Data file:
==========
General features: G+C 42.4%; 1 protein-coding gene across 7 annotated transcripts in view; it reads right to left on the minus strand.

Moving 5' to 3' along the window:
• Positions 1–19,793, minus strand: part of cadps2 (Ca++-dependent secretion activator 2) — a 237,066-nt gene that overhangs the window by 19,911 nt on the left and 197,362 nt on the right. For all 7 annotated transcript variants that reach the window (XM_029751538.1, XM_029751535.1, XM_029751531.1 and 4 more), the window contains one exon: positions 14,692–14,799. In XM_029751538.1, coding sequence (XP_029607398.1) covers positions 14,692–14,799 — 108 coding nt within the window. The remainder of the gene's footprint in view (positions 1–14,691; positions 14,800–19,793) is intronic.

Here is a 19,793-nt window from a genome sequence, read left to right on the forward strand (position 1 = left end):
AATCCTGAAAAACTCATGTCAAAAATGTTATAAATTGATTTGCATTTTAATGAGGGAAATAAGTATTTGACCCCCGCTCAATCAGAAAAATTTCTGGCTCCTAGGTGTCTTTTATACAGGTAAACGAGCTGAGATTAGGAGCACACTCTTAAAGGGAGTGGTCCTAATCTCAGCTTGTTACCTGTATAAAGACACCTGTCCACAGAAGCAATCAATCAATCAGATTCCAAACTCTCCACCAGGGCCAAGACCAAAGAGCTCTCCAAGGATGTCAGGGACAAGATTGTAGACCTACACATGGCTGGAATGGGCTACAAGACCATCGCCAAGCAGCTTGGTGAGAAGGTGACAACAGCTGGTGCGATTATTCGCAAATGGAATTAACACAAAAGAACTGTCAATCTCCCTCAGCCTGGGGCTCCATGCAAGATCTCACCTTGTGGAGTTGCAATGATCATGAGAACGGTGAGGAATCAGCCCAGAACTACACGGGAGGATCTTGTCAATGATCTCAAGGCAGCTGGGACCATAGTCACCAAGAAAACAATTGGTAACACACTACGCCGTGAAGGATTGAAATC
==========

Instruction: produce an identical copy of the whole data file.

General features: G+C 42.4%; 1 protein-coding gene across 7 annotated transcripts in view; it reads right to left on the minus strand.

Moving 5' to 3' along the window:
• Positions 1–19,793, minus strand: part of cadps2 (Ca++-dependent secretion activator 2) — a 237,066-nt gene that overhangs the window by 19,911 nt on the left and 197,362 nt on the right. For all 7 annotated transcript variants that reach the window (XM_029751538.1, XM_029751535.1, XM_029751531.1 and 4 more), the window contains one exon: positions 14,692–14,799. In XM_029751538.1, coding sequence (XP_029607398.1) covers positions 14,692–14,799 — 108 coding nt within the window. The remainder of the gene's footprint in view (positions 1–14,691; positions 14,800–19,793) is intronic.

Here is a 19,793-nt window from a genome sequence, read left to right on the forward strand (position 1 = left end):
AATCCTGAAAAACTCATGTCAAAAATGTTATAAATTGATTTGCATTTTAATGAGGGAAATAAGTATTTGACCCCCGCTCAATCAGAAAAATTTCTGGCTCCTAGGTGTCTTTTATACAGGTAAACGAGCTGAGATTAGGAGCACACTCTTAAAGGGAGTGGTCCTAATCTCAGCTTGTTACCTGTATAAAGACACCTGTCCACAGAAGCAATCAATCAATCAGATTCCAAACTCTCCACCAGGGCCAAGACCAAAGAGCTCTCCAAGGATGTCAGGGACAAGATTGTAGACCTACACATGGCTGGAATGGGCTACAAGACCATCGCCAAGCAGCTTGGTGAGAAGGTGACAACAGCTGGTGCGATTATTCGCAAATGGAATTAACACAAAAGAACTGTCAATCTCCCTCAGCCTGGGGCTCCATGCAAGATCTCACCTTGTGGAGTTGCAATGATCATGAGAACGGTGAGGAATCAGCCCAGAACTACACGGGAGGATCTTGTCAATGATCTCAAGGCAGCTGGGACCATAGTCACCAAGAAAACAATTGGTAACACACTACGCCGTGAAGGATTGAAATC